You Have To Crawl Before You Can Walk

We have all heard that expression used in a number of different ways – attending to small work details to build towards larger ones, a golfer practicing his putting before hitting the driving range, and then literally, a baby learning to crawl before he can walk.

Last night, I participated in an activity for the Varsity Sports HOT 100 hosted by Our Place Studio in Covington, LA.  The series of full body exercises was done outside at Hubie Gallagher Park in Covington during a very pleasant late-summer evening. The series of exercises that Liz and Monica, our instructors, put us through are part of the MovNat program.  MovNat is fitness through natural human movement abilities.  Some of the most fun exercises we did were in the crawling series – crab, bear, and gorilla-type movements. And yes, even the naturals sounds by all those species were encouraged.  Made me feel like a kid again.

bear crawl

My young son recently turned one year old and his walking locomotion is in full stride.  But first he had to learn to crawl before he went vertical. Right arm, left leg and vice versa, continuously scooting all over our home. But he did not start out that way. From a prone position, he would throw both arms forward and then pull both legs forward a few inches to get all over the house. After a while, I think he realized it wasn’t the most efficient way to move. So in order to help him learn how to crawl, my daughter (four and a half years his elder) and I began crawling around in hopes that he would model our movements. And soon enough, he did.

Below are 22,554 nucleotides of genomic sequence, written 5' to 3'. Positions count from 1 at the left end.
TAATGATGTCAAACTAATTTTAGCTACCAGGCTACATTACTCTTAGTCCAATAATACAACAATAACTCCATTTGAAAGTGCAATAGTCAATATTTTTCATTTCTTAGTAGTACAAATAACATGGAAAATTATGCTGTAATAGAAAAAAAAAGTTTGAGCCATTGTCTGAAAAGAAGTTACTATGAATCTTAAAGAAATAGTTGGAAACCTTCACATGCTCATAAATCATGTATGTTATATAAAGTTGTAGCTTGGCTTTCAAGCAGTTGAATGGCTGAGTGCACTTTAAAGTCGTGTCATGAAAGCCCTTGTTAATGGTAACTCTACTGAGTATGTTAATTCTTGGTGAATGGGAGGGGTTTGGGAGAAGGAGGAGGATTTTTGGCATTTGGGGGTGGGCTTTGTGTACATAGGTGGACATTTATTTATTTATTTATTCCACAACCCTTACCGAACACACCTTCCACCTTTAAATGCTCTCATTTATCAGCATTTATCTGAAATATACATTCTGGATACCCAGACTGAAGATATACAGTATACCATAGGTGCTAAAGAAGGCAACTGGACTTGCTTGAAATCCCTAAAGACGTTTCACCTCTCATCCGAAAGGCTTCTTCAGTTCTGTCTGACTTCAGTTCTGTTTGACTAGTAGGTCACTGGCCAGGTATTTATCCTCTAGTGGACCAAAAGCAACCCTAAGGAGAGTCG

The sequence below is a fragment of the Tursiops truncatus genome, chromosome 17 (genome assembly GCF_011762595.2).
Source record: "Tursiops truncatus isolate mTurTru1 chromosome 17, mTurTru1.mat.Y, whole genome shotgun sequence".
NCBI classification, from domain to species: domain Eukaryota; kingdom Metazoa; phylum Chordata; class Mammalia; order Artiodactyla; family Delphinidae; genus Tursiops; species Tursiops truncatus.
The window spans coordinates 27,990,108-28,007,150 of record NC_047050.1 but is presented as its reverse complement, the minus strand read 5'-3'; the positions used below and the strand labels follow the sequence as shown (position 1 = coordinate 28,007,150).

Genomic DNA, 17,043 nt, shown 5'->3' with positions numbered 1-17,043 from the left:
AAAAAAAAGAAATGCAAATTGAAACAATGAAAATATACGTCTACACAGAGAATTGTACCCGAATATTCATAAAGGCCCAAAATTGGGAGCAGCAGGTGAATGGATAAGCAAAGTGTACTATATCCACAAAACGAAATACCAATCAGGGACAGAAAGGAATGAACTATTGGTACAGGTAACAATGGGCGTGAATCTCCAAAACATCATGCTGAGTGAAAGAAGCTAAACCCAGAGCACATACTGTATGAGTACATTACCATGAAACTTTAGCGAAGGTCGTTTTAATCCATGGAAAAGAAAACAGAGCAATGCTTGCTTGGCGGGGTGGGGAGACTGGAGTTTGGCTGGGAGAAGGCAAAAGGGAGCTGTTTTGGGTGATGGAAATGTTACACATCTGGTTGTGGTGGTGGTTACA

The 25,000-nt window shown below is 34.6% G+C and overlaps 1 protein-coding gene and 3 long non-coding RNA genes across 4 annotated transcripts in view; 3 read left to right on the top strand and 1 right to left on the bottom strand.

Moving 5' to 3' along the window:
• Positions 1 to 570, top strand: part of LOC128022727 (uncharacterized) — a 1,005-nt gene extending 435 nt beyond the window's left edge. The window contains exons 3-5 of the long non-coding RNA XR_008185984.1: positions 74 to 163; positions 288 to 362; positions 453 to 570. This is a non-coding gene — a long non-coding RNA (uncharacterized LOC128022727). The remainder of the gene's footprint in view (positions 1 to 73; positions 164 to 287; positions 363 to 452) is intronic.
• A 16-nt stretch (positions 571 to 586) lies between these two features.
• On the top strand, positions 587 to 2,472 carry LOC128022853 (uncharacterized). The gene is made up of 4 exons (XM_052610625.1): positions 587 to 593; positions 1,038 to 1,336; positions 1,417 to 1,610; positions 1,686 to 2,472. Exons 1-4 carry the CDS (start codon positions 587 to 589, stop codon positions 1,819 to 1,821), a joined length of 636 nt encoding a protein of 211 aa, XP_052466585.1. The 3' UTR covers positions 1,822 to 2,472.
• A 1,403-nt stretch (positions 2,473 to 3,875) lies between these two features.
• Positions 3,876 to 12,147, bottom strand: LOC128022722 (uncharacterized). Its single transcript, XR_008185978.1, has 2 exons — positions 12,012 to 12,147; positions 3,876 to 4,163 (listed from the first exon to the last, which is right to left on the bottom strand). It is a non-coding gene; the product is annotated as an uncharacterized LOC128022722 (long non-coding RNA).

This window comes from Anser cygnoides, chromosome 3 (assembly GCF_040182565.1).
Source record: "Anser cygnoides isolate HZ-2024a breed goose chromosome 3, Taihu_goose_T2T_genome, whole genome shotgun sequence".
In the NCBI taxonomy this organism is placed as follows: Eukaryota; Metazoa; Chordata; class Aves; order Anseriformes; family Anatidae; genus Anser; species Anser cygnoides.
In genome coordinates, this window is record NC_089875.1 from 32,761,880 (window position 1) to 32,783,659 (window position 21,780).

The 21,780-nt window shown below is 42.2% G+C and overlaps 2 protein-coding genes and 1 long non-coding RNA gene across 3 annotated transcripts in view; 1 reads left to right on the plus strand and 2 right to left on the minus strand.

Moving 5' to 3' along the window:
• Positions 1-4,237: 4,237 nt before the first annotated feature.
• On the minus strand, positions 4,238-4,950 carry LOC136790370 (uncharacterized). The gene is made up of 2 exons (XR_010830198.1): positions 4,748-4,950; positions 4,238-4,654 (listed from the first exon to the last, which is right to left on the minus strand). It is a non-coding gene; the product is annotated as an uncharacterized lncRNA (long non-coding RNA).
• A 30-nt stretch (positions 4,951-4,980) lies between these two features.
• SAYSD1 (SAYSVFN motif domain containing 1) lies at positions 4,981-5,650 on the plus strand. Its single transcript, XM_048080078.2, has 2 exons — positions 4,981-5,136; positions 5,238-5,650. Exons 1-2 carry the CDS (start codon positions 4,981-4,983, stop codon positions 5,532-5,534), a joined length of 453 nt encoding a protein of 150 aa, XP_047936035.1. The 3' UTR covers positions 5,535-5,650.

The next step after his crawling was to pull himself up to a standing position. Once he felt more comfortable standing, he would hold my hand and take a few steps. But on his own, he is still most steady in a crawling position – all fours on the ground, wide base, moving in an alternating method.

So what if we didn’t learn to crawl before walking? What if we continued to throw both arms forward while lying in a prone position? The American Academy of Pediatrics says it is no big deal. As long as he is using both arms and legs equally and is coordinating both sides of his body, there is no reason to be alarmed. But I think that learning to crawl using alternating leg and arm motion, our nerve pathways begin to develop the correct firing timing for eventual walking sooner. Our muscles strengthen, our bones harden, and our ligaments and tendons solidify so that walking becomes more steady and efficient.

Try crawling around your home next time you have to go from one end to the other and see what body parts are really working. Think of it as functional training. Put yourself in the shoes of a toddler and really feel the earliest form of natural human locomotion. Just be sure those shoes are flat, flexible, and light. But shoe talk is for another blog post.